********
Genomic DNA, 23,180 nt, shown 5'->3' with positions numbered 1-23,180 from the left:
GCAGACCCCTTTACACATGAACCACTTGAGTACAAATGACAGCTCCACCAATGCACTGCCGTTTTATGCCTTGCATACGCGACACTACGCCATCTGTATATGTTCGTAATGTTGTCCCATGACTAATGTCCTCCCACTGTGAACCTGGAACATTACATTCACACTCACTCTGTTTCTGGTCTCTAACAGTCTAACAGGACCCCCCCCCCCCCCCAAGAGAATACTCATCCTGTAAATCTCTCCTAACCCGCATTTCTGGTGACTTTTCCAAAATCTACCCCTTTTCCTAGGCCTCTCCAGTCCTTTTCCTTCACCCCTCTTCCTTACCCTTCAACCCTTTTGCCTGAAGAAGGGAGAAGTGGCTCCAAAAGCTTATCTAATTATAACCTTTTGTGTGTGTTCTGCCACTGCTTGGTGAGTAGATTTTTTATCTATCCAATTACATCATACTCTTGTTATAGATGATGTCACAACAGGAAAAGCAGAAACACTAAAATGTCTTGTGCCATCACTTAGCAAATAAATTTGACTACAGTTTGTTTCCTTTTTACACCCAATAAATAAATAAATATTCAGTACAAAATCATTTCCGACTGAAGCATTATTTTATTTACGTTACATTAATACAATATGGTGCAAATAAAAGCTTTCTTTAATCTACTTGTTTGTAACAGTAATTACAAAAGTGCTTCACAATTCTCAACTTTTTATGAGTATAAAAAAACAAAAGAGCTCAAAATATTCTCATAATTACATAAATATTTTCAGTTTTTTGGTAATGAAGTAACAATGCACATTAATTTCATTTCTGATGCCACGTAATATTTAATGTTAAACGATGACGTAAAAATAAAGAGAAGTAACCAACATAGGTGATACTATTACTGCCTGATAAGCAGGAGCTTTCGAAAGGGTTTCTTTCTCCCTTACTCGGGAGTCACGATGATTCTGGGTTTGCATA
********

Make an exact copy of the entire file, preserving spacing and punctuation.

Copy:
Genomic DNA, 23,180 nt, shown 5'->3' with positions numbered 1-23,180 from the left:
GCAGACCCCTTTACACATGAACCACTTGAGTACAAATGACAGCTCCACCAATGCACTGCCGTTTTATGCCTTGCATACGCGACACTACGCCATCTGTATATGTTCGTAATGTTGTCCCATGACTAATGTCCTCCCACTGTGAACCTGGAACATTACATTCACACTCACTCTGTTTCTGGTCTCTAACAGTCTAACAGGACCCCCCCCCCCCCCCAAGAGAATACTCATCCTGTAAATCTCTCCTAACCCGCATTTCTGGTGACTTTTCCAAAATCTACCCCTTTTCCTAGGCCTCTCCAGTCCTTTTCCTTCACCCCTCTTCCTTACCCTTCAACCCTTTTGCCTGAAGAAGGGAGAAGTGGCTCCAAAAGCTTATCTAATTATAACCTTTTGTGTGTGTTCTGCCACTGCTTGGTGAGTAGATTTTTTATCTATCCAATTACATCATACTCTTGTTATAGATGATGTCACAACAGGAAAAGCAGAAACACTAAAATGTCTTGTGCCATCACTTAGCAAATAAATTTGACTACAGTTTGTTTCCTTTTTACACCCAATAAATAAATAAATATTCAGTACAAAATCATTTCCGACTGAAGCATTATTTTATTTACGTTACATTAATACAATATGGTGCAAATAAAAGCTTTCTTTAATCTACTTGTTTGTAACAGTAATTACAAAAGTGCTTCACAATTCTCAACTTTTTATGAGTATAAAAAAACAAAAGAGCTCAAAATATTCTCATAATTACATAAATATTTTCAGTTTTTTGGTAATGAAGTAACAATGCACATTAATTTCATTTCTGATGCCACGTAATATTTAATGTTAAACGATGACGTAAAAATAAAGAGAAGTAACCAACATAGGTGATACTATTACTGCCTGATAAGCAGGAGCTTTCGAAAGGGTTTCTTTCTCCCTTACTCGGGAGTCACGATGATTCTGGGTTTGCATA